(Uint8x16) { 7, 6, 5, 4, 3, 2, 1, 0, 15, 14, 13, 12, 11, 10, 9, 8 }.

moveduplow(a, i, b, j)

b[j] is assigned with the value of a[i], but the low part of every SIMD pair is duplicated to the high part.

(Float32x4) { 1.0, 2.0, 3.0, 4.0 }

would be transformed into

(Float32x4) { 1.0, 1.0, 3.0, 3.0 }.

moveduphigh(a, i, b, j)

b[j] is assigned with the value of a[i], but the high part of every SIMD pair is duplicated to the low part.

(Float32x4) { 1.0, 2.0, 3.0, 4.0 }

would be transformed into

(Float32x4) { 2.0, 2.0, 4.0, 4.0 }.

interleave8(a, i, b, j...)

Similar to a move instruction, but the move is interleaved, you are allowed to pass up to 4 source operands, and a single destination. The data is written to the source, in an interleaved fashion,

(Uint8x16) { 1, 2, 3, 4 ... }, { 5, 6, 7, 8 ... }

would be written as

{ 1, 5, 2, 6, 3, 7, 4, 8 ... }.

interleave16(a, i, b, j...)

Similar to the previous instruction, but with 16-byte interleave,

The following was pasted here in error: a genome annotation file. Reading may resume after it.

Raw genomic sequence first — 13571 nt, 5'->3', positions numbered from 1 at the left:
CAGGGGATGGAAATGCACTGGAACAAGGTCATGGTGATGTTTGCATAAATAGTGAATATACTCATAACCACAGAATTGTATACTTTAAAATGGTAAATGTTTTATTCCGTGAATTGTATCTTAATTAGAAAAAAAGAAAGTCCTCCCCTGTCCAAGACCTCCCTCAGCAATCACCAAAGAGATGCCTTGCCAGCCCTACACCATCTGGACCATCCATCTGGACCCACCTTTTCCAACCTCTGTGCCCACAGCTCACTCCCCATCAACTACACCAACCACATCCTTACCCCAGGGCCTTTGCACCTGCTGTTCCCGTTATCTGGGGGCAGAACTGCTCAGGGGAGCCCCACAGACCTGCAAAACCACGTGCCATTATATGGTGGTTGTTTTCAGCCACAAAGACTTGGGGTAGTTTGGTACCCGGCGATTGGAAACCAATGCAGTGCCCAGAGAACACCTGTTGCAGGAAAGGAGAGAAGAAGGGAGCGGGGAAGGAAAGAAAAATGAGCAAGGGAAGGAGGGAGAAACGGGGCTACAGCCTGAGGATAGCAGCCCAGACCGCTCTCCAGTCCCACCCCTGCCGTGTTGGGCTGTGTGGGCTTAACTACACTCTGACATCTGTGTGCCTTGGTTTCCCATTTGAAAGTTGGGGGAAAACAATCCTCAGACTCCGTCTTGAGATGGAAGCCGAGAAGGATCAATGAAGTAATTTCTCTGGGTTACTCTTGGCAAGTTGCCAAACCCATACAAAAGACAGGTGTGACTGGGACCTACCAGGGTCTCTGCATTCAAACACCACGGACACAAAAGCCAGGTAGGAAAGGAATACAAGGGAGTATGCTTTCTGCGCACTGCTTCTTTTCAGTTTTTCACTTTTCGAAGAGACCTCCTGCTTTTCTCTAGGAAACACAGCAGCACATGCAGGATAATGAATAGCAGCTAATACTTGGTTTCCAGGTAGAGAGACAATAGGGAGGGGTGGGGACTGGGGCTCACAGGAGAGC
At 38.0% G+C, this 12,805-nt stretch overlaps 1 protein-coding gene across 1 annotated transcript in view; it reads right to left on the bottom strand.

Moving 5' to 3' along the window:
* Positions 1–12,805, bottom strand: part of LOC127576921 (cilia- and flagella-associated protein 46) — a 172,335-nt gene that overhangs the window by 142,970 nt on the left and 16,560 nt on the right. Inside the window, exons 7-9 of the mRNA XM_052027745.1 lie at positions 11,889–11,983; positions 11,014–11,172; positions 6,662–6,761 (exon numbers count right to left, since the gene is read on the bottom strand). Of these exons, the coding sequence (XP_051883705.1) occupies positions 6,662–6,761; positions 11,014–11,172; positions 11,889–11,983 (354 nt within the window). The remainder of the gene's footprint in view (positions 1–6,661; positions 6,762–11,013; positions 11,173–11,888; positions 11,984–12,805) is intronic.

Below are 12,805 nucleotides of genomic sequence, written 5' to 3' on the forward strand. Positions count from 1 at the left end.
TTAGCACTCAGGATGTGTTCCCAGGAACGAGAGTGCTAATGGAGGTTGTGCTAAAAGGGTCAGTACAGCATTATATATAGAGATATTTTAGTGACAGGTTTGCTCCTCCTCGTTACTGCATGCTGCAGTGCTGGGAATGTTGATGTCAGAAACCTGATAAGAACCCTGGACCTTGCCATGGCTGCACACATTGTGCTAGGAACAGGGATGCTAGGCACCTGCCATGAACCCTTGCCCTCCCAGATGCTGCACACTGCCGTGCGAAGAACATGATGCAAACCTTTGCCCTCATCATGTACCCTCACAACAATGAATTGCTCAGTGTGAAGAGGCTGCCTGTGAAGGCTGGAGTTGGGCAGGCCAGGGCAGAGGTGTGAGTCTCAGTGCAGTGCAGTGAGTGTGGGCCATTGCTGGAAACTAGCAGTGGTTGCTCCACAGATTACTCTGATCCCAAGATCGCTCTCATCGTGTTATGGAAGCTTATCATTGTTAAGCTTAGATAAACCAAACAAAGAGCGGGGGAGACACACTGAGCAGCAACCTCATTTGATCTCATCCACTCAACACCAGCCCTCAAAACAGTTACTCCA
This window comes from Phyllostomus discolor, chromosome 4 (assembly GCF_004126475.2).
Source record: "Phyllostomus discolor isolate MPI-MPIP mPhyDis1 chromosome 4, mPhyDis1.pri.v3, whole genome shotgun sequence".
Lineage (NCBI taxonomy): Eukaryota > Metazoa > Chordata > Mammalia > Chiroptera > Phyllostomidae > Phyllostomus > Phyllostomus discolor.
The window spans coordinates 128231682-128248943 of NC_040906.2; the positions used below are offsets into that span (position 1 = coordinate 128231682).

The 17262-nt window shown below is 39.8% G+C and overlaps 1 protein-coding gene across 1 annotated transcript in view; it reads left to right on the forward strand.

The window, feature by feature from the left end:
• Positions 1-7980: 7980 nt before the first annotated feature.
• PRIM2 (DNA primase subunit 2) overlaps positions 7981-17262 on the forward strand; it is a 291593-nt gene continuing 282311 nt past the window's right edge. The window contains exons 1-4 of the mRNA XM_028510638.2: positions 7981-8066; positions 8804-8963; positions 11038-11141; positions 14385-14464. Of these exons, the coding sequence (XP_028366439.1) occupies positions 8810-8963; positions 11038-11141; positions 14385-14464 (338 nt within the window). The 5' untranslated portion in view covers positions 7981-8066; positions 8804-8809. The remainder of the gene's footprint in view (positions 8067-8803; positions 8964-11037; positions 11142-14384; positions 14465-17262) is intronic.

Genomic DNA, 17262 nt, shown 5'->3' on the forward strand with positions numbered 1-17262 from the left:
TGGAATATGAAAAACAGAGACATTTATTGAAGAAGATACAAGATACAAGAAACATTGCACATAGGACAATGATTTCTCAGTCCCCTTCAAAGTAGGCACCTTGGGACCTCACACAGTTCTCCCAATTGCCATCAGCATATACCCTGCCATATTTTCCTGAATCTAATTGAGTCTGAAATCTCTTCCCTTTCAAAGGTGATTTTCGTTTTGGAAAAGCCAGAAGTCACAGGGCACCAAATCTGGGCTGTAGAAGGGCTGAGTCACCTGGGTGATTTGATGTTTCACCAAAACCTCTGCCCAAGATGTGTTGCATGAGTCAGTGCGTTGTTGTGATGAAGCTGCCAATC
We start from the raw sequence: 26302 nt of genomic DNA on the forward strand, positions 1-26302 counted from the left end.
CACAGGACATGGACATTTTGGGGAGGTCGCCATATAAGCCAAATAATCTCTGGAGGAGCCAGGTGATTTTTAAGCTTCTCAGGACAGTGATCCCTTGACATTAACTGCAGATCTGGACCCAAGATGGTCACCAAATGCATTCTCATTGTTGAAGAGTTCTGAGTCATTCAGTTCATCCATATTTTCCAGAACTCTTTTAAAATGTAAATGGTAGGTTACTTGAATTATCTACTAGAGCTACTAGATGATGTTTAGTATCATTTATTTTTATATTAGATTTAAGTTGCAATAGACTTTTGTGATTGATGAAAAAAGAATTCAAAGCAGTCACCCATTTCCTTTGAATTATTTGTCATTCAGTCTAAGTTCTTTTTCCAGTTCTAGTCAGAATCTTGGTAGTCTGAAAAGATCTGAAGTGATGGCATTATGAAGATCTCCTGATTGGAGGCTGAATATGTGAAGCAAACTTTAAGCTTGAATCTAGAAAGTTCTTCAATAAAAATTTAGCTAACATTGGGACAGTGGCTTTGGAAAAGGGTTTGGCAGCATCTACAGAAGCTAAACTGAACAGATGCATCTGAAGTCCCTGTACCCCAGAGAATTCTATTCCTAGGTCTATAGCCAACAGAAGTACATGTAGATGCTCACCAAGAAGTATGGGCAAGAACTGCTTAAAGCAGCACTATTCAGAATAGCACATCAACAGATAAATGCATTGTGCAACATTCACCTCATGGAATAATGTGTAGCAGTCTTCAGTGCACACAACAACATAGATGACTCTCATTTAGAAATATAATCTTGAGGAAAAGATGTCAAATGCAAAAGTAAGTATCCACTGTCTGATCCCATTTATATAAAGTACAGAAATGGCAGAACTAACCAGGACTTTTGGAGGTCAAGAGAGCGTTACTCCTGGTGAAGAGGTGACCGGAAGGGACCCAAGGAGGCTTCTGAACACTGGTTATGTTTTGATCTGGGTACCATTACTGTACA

(Uint8x16) { 1, 2, 3, 4 ... }, { 5, 6, 7, 8 ... }

would be written as

{ 1, 2, 5, 6, 3, 4, 7, 8 ... }.

interleave32(a, i, b, j...)

Similar to the previous interleave32, but with 32-byte interleave,

(Uint8x16) { 1, 2, 3, 4 ... }, { 5, 6, 7, 8 ... }

would be written as

{ 1, 2, 3, 4, 5, 6, 7, 8 ... }.

deinterleave8(a, i, b, j...)

The reverse operation of interleave

(Uint8) { 1, 2, 3, 4, 5, 6, 7, 8 ... }

would be read as

(Uint8x16) { 1, 5 ... }, { 2, 6 ... }, { 3, 7 ... }, { 4, 8 ... }

with a stride of four (passing four destinations and one source).

deinterleave16(a, i, b, j...)

Similar to the previous instruction, but with 16-byte interleave,

(Uint8) { 1, 2, 3, 4, 5, 6, 7, 8 ... }

would be read as

(Uint8x16) { 1, 2 ... }, { 3, 4 ... }, { 5, 6 ... }, { 7, 8 ... }

with a stride of four (passing four destinations and one source).

deinterleave32(a, i, b, j...)

Similar to the previous instruction, but with 32-byte interleave,

(Uint8) { 1, 2, 3, 4, 5, 6, 7, 8 ... }

would be read as

(Uint8x16) { 1, 2, 3, 4 ... }, { 5, 6, 7, 8 ... }

with a stride of two (passing two destinations and one source).

prefetchNT(view, index)

Prefetches into L1-cache for read, may be interpreted as a NOP.

Should map to PREFETCHNTA on x86, probably PLD on ARM.

prefetchT0(view, index)

Prefetches into all levels of cache, may be interpreted as a NOP.